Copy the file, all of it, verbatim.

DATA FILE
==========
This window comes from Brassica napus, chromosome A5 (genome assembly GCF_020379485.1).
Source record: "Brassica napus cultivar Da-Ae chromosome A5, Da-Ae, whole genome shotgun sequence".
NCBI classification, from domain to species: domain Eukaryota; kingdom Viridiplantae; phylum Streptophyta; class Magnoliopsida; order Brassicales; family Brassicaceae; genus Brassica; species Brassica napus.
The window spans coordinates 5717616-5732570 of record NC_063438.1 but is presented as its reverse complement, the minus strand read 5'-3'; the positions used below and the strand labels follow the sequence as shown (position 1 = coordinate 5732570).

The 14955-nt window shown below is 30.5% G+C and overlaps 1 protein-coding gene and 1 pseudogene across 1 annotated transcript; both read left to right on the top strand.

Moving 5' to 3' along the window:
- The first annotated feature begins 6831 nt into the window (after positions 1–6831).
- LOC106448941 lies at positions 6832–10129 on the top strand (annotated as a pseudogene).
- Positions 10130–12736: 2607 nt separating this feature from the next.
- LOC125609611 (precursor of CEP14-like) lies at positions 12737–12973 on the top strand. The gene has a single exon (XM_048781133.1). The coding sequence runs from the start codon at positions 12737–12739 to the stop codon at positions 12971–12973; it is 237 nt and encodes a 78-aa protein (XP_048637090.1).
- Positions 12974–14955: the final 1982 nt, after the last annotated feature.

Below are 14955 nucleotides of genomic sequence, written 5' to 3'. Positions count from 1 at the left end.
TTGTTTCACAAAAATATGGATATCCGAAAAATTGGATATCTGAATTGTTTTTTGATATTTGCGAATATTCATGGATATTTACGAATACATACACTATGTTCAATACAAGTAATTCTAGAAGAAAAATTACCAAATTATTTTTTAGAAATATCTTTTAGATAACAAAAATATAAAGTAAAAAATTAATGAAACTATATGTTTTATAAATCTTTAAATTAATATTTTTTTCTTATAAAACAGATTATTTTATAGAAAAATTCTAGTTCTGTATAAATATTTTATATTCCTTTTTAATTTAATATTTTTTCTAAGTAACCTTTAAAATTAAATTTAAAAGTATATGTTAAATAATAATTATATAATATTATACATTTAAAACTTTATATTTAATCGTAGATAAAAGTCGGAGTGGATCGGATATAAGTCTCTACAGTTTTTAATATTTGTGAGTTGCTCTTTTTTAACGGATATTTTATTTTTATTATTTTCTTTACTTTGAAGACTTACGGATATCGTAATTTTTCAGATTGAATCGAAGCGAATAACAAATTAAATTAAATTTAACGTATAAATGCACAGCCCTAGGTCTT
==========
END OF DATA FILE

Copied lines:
This window comes from Brassica napus, chromosome A5 (genome assembly GCF_020379485.1).
Source record: "Brassica napus cultivar Da-Ae chromosome A5, Da-Ae, whole genome shotgun sequence".
NCBI classification, from domain to species: domain Eukaryota; kingdom Viridiplantae; phylum Streptophyta; class Magnoliopsida; order Brassicales; family Brassicaceae; genus Brassica; species Brassica napus.
The window spans coordinates 5717616-5732570 of record NC_063438.1 but is presented as its reverse complement, the minus strand read 5'-3'; the positions used below and the strand labels follow the sequence as shown (position 1 = coordinate 5732570).

The 14955-nt window shown below is 30.5% G+C and overlaps 1 protein-coding gene and 1 pseudogene across 1 annotated transcript; both read left to right on the top strand.

Moving 5' to 3' along the window:
- The first annotated feature begins 6831 nt into the window (after positions 1–6831).
- LOC106448941 lies at positions 6832–10129 on the top strand (annotated as a pseudogene).
- Positions 10130–12736: 2607 nt separating this feature from the next.
- LOC125609611 (precursor of CEP14-like) lies at positions 12737–12973 on the top strand. The gene has a single exon (XM_048781133.1). The coding sequence runs from the start codon at positions 12737–12739 to the stop codon at positions 12971–12973; it is 237 nt and encodes a 78-aa protein (XP_048637090.1).
- Positions 12974–14955: the final 1982 nt, after the last annotated feature.

Below are 14955 nucleotides of genomic sequence, written 5' to 3'. Positions count from 1 at the left end.
TTGTTTCACAAAAATATGGATATCCGAAAAATTGGATATCTGAATTGTTTTTTGATATTTGCGAATATTCATGGATATTTACGAATACATACACTATGTTCAATACAAGTAATTCTAGAAGAAAAATTACCAAATTATTTTTTAGAAATATCTTTTAGATAACAAAAATATAAAGTAAAAAATTAATGAAACTATATGTTTTATAAATCTTTAAATTAATATTTTTTTCTTATAAAACAGATTATTTTATAGAAAAATTCTAGTTCTGTATAAATATTTTATATTCCTTTTTAATTTAATATTTTTTCTAAGTAACCTTTAAAATTAAATTTAAAAGTATATGTTAAATAATAATTATATAATATTATACATTTAAAACTTTATATTTAATCGTAGATAAAAGTCGGAGTGGATCGGATATAAGTCTCTACAGTTTTTAATATTTGTGAGTTGCTCTTTTTTAACGGATATTTTATTTTTATTATTTTCTTTACTTTGAAGACTTACGGATATCGTAATTTTTCAGATTGAATCGAAGCGAATAACAAATTAAATTAAATTTAACGTATAAATGCACAGCCCTAGGTCTT